The Old Man and the Sea and over one million other books are available for Amazon Kindle. Learn more
Buy New
$6.78
Qty:1
  • List Price: $12.00
  • Save: $5.22 (44%)
FREE Shipping on orders over $35.
In Stock.
Ships from and sold by Amazon.com.
Gift-wrap available.
The Old Man and The Sea has been added to your Cart
Have one to sell? Sell on Amazon
Flip to back Flip to front
Listen Playing... Paused   You're listening to a sample of the Audible audio edition.
Learn more
See all 3 images

The Old Man and The Sea Paperback – May 5, 1995


See all 9 formats and editions Hide other formats and editions
Amazon Price New from Used from
Kindle
"Please retry"
Paperback, May 5, 1995
$6.78
$2.08 $0.01
$6.78 FREE Shipping on orders over $35. In Stock. Ships from and sold by Amazon.com. Gift-wrap available.


Frequently Bought Together

The Old Man and The Sea + For Whom the Bell Tolls + The Sun Also Rises
Price for all three: $24.86

Buy the selected items together

NO_CONTENT_IN_FEATURE

Best Books of the Month
Best Books of the Month
Want to know our Editors' picks for the best books of the month? Browse Best Books of the Month, featuring our favorite new books in more than a dozen categories.

Product Details

  • Paperback: 128 pages
  • Publisher: Scribner; Reissue edition (May 5, 1995)
  • Language: English
  • ISBN-10: 0684801221
  • ISBN-13: 978-0684801223
  • Product Dimensions: 7.9 x 5.4 x 0.3 inches
  • Shipping Weight: 4 ounces (View shipping rates and policies)
  • Average Customer Review: 4.1 out of 5 stars  See all reviews (1,039 customer reviews)
  • Amazon Best Sellers Rank: #733 in Books (See Top 100 in Books)

Editorial Reviews

Amazon.com Review

Here, for a change, is a fish tale that actually does honor to the author. In fact The Old Man and the Sea revived Ernest Hemingway's career, which was foundering under the weight of such postwar stinkers as Across the River and into the Trees. It also led directly to his receipt of the Nobel Prize in 1954 (an award Hemingway gladly accepted, despite his earlier observation that "no son of a bitch that ever won the Nobel Prize ever wrote anything worth reading afterwards"). A half century later, it's still easy to see why. This tale of an aged Cuban fisherman going head-to-head (or hand-to-fin) with a magnificent marlin encapsulates Hemingway's favorite motifs of physical and moral challenge. Yet Santiago is too old and infirm to partake of the gun-toting machismo that disfigured much of the author's later work: "The brown blotches of the benevolent skin cancer the sun brings from its reflection on the tropic sea were on his cheeks. The blotches ran well down the sides of his face and his hands had the deep-creased scars from handling heavy fish on the cords." Hemingway's style, too, reverts to those superb snapshots of perception that won him his initial fame:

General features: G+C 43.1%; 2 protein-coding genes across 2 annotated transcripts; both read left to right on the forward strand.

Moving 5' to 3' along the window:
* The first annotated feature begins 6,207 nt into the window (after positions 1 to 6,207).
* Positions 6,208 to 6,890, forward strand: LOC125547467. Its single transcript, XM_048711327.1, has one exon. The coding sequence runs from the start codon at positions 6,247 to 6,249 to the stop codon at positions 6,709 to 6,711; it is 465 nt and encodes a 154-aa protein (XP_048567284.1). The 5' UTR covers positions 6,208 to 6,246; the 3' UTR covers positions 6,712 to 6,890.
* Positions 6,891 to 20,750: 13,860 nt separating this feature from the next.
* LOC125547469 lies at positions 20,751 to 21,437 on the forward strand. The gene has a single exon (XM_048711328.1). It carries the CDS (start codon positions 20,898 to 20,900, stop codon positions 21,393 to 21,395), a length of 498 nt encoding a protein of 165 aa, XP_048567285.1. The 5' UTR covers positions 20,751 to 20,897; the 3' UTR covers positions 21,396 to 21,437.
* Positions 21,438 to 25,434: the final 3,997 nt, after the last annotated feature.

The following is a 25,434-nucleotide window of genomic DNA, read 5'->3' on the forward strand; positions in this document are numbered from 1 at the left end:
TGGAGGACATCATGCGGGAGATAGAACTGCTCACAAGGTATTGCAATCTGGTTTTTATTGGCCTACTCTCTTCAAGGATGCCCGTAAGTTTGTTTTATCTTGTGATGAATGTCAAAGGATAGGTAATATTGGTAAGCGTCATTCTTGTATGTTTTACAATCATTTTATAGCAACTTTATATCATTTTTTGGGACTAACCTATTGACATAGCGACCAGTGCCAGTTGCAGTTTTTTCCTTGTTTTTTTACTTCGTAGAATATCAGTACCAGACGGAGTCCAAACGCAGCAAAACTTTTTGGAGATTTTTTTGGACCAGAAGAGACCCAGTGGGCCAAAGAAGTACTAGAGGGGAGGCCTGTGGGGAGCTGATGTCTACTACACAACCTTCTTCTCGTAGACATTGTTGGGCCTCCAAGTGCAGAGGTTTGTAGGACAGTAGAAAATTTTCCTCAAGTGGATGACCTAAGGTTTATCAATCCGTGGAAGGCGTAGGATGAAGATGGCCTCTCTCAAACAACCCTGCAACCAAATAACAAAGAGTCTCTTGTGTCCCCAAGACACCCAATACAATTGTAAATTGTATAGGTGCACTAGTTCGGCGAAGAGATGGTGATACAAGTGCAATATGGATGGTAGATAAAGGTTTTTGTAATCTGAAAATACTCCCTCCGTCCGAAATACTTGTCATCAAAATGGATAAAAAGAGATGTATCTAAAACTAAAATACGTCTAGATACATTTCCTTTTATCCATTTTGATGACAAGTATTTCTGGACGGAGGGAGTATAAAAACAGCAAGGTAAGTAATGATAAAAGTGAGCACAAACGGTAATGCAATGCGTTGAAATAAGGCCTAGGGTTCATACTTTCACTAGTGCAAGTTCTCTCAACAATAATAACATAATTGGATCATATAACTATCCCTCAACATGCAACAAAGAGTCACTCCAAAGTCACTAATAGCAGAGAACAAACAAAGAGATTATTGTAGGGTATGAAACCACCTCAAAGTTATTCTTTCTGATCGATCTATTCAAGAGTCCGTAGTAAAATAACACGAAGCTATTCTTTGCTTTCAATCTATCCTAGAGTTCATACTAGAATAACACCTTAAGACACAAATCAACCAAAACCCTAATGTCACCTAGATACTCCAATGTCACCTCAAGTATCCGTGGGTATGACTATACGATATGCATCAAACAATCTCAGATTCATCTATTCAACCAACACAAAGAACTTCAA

Just before it was dark, as they passed a great island of Sargasso weed that heaved and swung in the light sea as though the ocean were making love with something under a yellow blanket, his small line was taken by a dolphin. He saw it first when it jumped in the air, true gold in the last of the sun and bending and flapping wildly in the air.
If a younger Hemingway had written this novella, Santiago most likely would have towed the enormous fish back to port and posed for a triumphal photograph--just as the author delighted in doing, circa 1935. Instead his prize gets devoured by a school of sharks. Returning with little more than a skeleton, he takes to his bed and, in the very last line, cements his identification with his creator: "The old man was dreaming about the lions." Perhaps there's some allegory of art and experience floating around in there somewhere--but The Old Man and the Sea was, in any case, the last great catch of Hemingway's career. --James Marcus

About the Author